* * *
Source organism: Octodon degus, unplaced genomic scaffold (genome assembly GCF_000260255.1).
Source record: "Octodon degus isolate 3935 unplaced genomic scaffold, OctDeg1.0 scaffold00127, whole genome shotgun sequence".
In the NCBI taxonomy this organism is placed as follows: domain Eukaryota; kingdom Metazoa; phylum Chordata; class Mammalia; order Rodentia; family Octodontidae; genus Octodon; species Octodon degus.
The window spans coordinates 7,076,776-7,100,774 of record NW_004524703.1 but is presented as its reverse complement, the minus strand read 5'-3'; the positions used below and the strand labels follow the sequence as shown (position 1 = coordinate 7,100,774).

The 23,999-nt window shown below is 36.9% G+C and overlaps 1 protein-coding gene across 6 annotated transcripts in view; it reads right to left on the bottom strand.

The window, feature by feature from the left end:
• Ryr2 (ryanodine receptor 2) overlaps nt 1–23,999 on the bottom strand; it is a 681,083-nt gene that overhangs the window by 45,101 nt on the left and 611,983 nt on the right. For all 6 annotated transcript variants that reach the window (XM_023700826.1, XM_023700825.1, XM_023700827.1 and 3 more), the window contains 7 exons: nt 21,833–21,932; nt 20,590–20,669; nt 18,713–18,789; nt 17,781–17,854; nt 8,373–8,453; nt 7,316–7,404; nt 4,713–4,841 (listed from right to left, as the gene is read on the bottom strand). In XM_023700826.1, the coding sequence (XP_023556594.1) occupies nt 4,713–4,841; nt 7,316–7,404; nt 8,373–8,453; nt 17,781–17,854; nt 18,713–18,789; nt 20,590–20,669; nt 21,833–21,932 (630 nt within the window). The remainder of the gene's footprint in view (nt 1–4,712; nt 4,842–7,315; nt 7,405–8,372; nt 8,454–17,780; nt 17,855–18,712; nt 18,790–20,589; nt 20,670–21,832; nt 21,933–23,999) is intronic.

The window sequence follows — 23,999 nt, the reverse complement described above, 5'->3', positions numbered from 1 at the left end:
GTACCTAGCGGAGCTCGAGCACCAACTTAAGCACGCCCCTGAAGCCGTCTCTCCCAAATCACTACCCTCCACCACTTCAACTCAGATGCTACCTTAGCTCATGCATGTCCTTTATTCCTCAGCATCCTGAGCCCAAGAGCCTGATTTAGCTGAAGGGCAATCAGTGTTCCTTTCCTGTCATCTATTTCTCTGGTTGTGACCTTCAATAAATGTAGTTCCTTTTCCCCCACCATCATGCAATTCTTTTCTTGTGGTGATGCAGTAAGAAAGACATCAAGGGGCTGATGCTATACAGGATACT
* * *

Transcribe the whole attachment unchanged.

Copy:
Source organism: Octodon degus, unplaced genomic scaffold (genome assembly GCF_000260255.1).
Source record: "Octodon degus isolate 3935 unplaced genomic scaffold, OctDeg1.0 scaffold00127, whole genome shotgun sequence".
In the NCBI taxonomy this organism is placed as follows: domain Eukaryota; kingdom Metazoa; phylum Chordata; class Mammalia; order Rodentia; family Octodontidae; genus Octodon; species Octodon degus.
The window spans coordinates 7,076,776-7,100,774 of record NW_004524703.1 but is presented as its reverse complement, the minus strand read 5'-3'; the positions used below and the strand labels follow the sequence as shown (position 1 = coordinate 7,100,774).

The 23,999-nt window shown below is 36.9% G+C and overlaps 1 protein-coding gene across 6 annotated transcripts in view; it reads right to left on the bottom strand.

The window, feature by feature from the left end:
• Ryr2 (ryanodine receptor 2) overlaps nt 1–23,999 on the bottom strand; it is a 681,083-nt gene that overhangs the window by 45,101 nt on the left and 611,983 nt on the right. For all 6 annotated transcript variants that reach the window (XM_023700826.1, XM_023700825.1, XM_023700827.1 and 3 more), the window contains 7 exons: nt 21,833–21,932; nt 20,590–20,669; nt 18,713–18,789; nt 17,781–17,854; nt 8,373–8,453; nt 7,316–7,404; nt 4,713–4,841 (listed from right to left, as the gene is read on the bottom strand). In XM_023700826.1, the coding sequence (XP_023556594.1) occupies nt 4,713–4,841; nt 7,316–7,404; nt 8,373–8,453; nt 17,781–17,854; nt 18,713–18,789; nt 20,590–20,669; nt 21,833–21,932 (630 nt within the window). The remainder of the gene's footprint in view (nt 1–4,712; nt 4,842–7,315; nt 7,405–8,372; nt 8,454–17,780; nt 17,855–18,712; nt 18,790–20,589; nt 20,670–21,832; nt 21,933–23,999) is intronic.

The window sequence follows — 23,999 nt, the reverse complement described above, 5'->3', positions numbered from 1 at the left end:
GTACCTAGCGGAGCTCGAGCACCAACTTAAGCACGCCCCTGAAGCCGTCTCTCCCAAATCACTACCCTCCACCACTTCAACTCAGATGCTACCTTAGCTCATGCATGTCCTTTATTCCTCAGCATCCTGAGCCCAAGAGCCTGATTTAGCTGAAGGGCAATCAGTGTTCCTTTCCTGTCATCTATTTCTCTGGTTGTGACCTTCAATAAATGTAGTTCCTTTTCCCCCACCATCATGCAATTCTTTTCTTGTGGTGATGCAGTAAGAAAGACATCAAGGGGCTGATGCTATACAGGATACT